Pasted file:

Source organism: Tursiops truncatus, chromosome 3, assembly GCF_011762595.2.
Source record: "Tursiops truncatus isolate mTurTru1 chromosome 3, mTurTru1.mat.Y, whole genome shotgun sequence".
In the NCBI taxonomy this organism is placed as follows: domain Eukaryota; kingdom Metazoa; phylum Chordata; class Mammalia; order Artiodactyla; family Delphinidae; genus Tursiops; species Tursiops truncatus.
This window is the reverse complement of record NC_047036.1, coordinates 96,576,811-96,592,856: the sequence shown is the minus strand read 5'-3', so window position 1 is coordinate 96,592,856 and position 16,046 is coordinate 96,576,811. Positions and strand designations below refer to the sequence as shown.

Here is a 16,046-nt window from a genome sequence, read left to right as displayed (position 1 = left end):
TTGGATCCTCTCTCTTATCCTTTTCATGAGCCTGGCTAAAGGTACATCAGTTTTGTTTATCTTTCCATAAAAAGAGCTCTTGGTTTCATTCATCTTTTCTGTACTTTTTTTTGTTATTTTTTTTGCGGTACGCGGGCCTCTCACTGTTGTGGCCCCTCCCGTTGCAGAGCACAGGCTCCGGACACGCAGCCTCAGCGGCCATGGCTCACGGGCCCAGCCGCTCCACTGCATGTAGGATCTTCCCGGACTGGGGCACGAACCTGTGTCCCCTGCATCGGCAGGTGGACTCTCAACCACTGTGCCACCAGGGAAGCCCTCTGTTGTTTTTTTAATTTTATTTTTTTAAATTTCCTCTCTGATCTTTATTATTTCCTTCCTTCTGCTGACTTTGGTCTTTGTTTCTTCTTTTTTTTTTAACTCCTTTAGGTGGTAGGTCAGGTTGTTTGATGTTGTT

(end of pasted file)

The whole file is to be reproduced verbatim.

Source organism: Tursiops truncatus, chromosome 3, assembly GCF_011762595.2.
Source record: "Tursiops truncatus isolate mTurTru1 chromosome 3, mTurTru1.mat.Y, whole genome shotgun sequence".
In the NCBI taxonomy this organism is placed as follows: domain Eukaryota; kingdom Metazoa; phylum Chordata; class Mammalia; order Artiodactyla; family Delphinidae; genus Tursiops; species Tursiops truncatus.
This window is the reverse complement of record NC_047036.1, coordinates 96,576,811-96,592,856: the sequence shown is the minus strand read 5'-3', so window position 1 is coordinate 96,592,856 and position 16,046 is coordinate 96,576,811. Positions and strand designations below refer to the sequence as shown.

Here is a 16,046-nt window from a genome sequence, read left to right as displayed (position 1 = left end):
TTGGATCCTCTCTCTTATCCTTTTCATGAGCCTGGCTAAAGGTACATCAGTTTTGTTTATCTTTCCATAAAAAGAGCTCTTGGTTTCATTCATCTTTTCTGTACTTTTTTTTGTTATTTTTTTTGCGGTACGCGGGCCTCTCACTGTTGTGGCCCCTCCCGTTGCAGAGCACAGGCTCCGGACACGCAGCCTCAGCGGCCATGGCTCACGGGCCCAGCCGCTCCACTGCATGTAGGATCTTCCCGGACTGGGGCACGAACCTGTGTCCCCTGCATCGGCAGGTGGACTCTCAACCACTGTGCCACCAGGGAAGCCCTCTGTTGTTTTTTTAATTTTATTTTTTTAAATTTCCTCTCTGATCTTTATTATTTCCTTCCTTCTGCTGACTTTGGTCTTTGTTTCTTCTTTTTTTTTTAACTCCTTTAGGTGGTAGGTCAGGTTGTTTGATGTTGTT